Behind its artfully stripped-back exterior at the revived Finnieston end of Argyle Street, The Kelvingrove Café is all wood paneling and parquet, Chesterfield-style banquettes and cosy booths, brass-clad and marble-topped bar, gilt-edged mirrors, tiled floor and extravagant greenery – a welcomingly dim den with a down-at-heel classic bar vibe in which to while away the hours over startlingly inventive and simply presented cocktails, or “mixed drinks” as they prefer, based on fortified wines rather than spirits for a sophisticated take and concocted with ice blocks made on-site using 1930s techniques and hand-sliced into manageable chunks behind the bar.
If you're after glamour unadulterated by irony, the cocktail bar at the Blythswood Hotel with its soft lighting and creative cocktail making is relaxing in that way only a terribly expensive five-star hotel can be. The emphasis is on the classics, drinks with a proper provenance, and the knowledgeable bar staff will recommend cocktails based on your tastes, whether that be an Aviation (gin, Crème de Violette, maraschino liqueur, lemon and sugar), a Bumbo (rum, spiced tea, lime and demerara sugar) or one of six Martinis, including The Scot – Hendrick's and Martini served with a slice of cucumber and a spray of Ardbeg.
At the other end of the spectrum, for those who wish to embrace the inherent campness of cocktail drinking, you can do no better than The Tiki Bar & Kitsch Inn, which does exactly what it says on the tin. An exacting homage to the faux-tropical and fabulously tacky tiki bars of 1930s Los Angeles, the décor is pure pop culture Polynesia, complete with hula girls, plastic palms, wicker for days and ceramic pineapple mugs. The cocktail menu covers all the kitsch classics, but alongside the Mai Tai and Piña Colada are local creations the Auch Aye the Bru (whisky, rum, pink grapefruit, passion fruit and Irn Bru), Glasvegas Kiss (vodka, triple sec, orange, guava, lime and mango and, yes, Irn Bru) and Scarlett's Sunset, an homage to Scarlett Johansson created after she filmed scenes for alien flick Under The Skin in the bar – Sailor Jerry and Mount Gay rum with apricot brandy and orange, pineapple and lime juices sweetened with grenadine foam.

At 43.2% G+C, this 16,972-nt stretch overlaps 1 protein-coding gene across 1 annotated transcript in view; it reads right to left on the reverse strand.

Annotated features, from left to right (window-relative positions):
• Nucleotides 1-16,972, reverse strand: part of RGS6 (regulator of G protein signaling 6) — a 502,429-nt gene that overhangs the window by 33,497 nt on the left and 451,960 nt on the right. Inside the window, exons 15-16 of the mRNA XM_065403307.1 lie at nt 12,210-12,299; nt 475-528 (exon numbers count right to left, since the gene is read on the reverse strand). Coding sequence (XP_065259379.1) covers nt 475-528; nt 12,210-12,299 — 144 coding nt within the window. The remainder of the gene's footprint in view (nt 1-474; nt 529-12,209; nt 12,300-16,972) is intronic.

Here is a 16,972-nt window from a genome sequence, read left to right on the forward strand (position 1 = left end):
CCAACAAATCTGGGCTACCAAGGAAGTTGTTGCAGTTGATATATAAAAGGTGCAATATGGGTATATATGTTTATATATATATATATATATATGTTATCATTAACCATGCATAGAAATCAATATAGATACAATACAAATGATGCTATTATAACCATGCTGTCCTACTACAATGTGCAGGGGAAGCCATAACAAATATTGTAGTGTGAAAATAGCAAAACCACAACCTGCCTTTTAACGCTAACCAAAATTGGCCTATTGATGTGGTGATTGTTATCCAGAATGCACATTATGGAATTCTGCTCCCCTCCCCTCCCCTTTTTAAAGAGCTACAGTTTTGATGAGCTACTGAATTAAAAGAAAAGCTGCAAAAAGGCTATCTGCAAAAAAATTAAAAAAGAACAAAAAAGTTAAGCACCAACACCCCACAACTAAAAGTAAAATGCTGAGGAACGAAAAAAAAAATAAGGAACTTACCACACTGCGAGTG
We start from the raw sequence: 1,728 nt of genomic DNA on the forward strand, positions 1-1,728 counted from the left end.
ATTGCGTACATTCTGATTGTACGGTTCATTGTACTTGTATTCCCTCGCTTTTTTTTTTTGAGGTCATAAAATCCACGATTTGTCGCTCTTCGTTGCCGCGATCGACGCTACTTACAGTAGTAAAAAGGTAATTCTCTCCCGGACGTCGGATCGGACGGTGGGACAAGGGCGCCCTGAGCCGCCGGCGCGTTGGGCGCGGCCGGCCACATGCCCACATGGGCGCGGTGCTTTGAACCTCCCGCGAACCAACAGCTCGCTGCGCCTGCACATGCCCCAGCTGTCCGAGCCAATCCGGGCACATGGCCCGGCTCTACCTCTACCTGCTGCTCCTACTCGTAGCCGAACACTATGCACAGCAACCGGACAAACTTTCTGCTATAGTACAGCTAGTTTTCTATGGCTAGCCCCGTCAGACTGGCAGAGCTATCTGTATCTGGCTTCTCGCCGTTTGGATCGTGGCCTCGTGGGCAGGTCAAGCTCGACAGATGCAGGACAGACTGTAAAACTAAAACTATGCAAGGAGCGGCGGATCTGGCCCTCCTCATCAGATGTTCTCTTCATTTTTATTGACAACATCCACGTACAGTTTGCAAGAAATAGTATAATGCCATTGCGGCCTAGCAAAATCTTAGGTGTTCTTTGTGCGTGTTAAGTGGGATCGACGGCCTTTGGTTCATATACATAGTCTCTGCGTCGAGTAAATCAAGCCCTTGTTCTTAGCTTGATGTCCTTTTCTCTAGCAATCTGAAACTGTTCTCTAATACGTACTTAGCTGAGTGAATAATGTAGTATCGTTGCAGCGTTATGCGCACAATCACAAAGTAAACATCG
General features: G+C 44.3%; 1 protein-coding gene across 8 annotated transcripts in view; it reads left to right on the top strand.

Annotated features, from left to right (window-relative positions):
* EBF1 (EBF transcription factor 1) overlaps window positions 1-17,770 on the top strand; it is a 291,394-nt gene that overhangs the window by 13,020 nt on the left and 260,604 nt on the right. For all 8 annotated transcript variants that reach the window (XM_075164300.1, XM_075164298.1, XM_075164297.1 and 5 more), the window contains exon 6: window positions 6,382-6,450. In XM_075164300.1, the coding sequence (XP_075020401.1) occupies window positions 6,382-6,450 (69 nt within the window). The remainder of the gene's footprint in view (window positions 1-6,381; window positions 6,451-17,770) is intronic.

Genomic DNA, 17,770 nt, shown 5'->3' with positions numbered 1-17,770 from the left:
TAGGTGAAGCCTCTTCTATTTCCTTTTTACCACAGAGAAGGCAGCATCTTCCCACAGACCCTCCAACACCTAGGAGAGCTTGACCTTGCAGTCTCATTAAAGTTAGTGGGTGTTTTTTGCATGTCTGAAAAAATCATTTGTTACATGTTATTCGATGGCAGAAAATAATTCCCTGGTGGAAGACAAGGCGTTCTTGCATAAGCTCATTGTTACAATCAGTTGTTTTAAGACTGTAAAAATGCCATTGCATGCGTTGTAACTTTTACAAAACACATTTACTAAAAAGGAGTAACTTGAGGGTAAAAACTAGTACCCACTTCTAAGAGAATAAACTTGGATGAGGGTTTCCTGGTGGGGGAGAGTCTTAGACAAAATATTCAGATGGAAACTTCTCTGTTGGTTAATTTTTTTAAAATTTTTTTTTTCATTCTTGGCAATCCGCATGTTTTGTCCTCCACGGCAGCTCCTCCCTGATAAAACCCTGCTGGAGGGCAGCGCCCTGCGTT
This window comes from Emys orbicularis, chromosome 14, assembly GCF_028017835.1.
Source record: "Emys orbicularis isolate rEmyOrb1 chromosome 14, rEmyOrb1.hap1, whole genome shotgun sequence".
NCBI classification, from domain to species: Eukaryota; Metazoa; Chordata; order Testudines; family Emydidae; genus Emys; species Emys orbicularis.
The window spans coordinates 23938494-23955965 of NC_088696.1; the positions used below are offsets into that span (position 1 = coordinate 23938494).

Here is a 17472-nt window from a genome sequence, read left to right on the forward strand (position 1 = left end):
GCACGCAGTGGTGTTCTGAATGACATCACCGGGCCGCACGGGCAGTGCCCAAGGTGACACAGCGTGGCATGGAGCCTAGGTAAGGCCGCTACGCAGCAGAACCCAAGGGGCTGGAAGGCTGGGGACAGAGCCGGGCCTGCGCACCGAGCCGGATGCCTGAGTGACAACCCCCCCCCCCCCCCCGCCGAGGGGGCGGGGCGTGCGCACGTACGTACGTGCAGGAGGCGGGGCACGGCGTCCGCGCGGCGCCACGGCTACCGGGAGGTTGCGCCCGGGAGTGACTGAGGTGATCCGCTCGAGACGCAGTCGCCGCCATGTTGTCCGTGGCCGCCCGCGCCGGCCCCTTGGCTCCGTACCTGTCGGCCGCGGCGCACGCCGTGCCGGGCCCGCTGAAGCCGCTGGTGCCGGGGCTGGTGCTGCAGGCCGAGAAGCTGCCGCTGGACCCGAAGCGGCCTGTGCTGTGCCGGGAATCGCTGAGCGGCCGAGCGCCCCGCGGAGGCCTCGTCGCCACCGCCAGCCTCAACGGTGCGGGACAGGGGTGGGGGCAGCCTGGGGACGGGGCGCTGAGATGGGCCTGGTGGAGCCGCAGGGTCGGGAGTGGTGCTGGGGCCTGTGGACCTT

When a cocktail is called for to soothe the soul, there's no better place than Rogano; the decadence of its Art Deco interior almost as calming as the drinks on offer and the elegance of the setting marrying perfectly with that of an old-fashioned mixed drink. Install yourself in the Oyster Bar and restore your equilibrium with one of the classics – a Brandy Alexander, an Old Fashioned or a French Martini, or one of the Champagne cocktails this time capsule of chic is famed for – before you head back out into 2015.
A drink at Blue Dog is about as close as you'll get in Glasgow to Tom Cruise's ill-fated joint Cocktails and Dreams. There's something of the 80s classic to Blue Dog too, with its exposed brick, purple lighting and resident piano man playing jazz on a baby grand – which is an immensely satisfying backdrop against which to revel in the inherent excess of the cocktail. And there's a reason it's the city's most established cocktail bar, several in fact: the menu of more than 60 concoctions is absolutely comprehensive; the staff are experts in their craft and friendly to boot, more than happy to dream you up a drink if the choice overwhelms you and the bar is positively loaded with top notch ingredients, which are whizzed (and yes, sometimes even flared) into creations such as the Arrogant Frog (gin, peach wine, poppy seed liqueur and pink grapefruit), a Jekyll & Hyde (rum, Café Patron coffee tequila, Aztec chocolate bitters, Nutella, honey and fresh cream) or a Lemon Meringue Martini, comprising gin, Advocaat, limoncello, lemon curd and cream.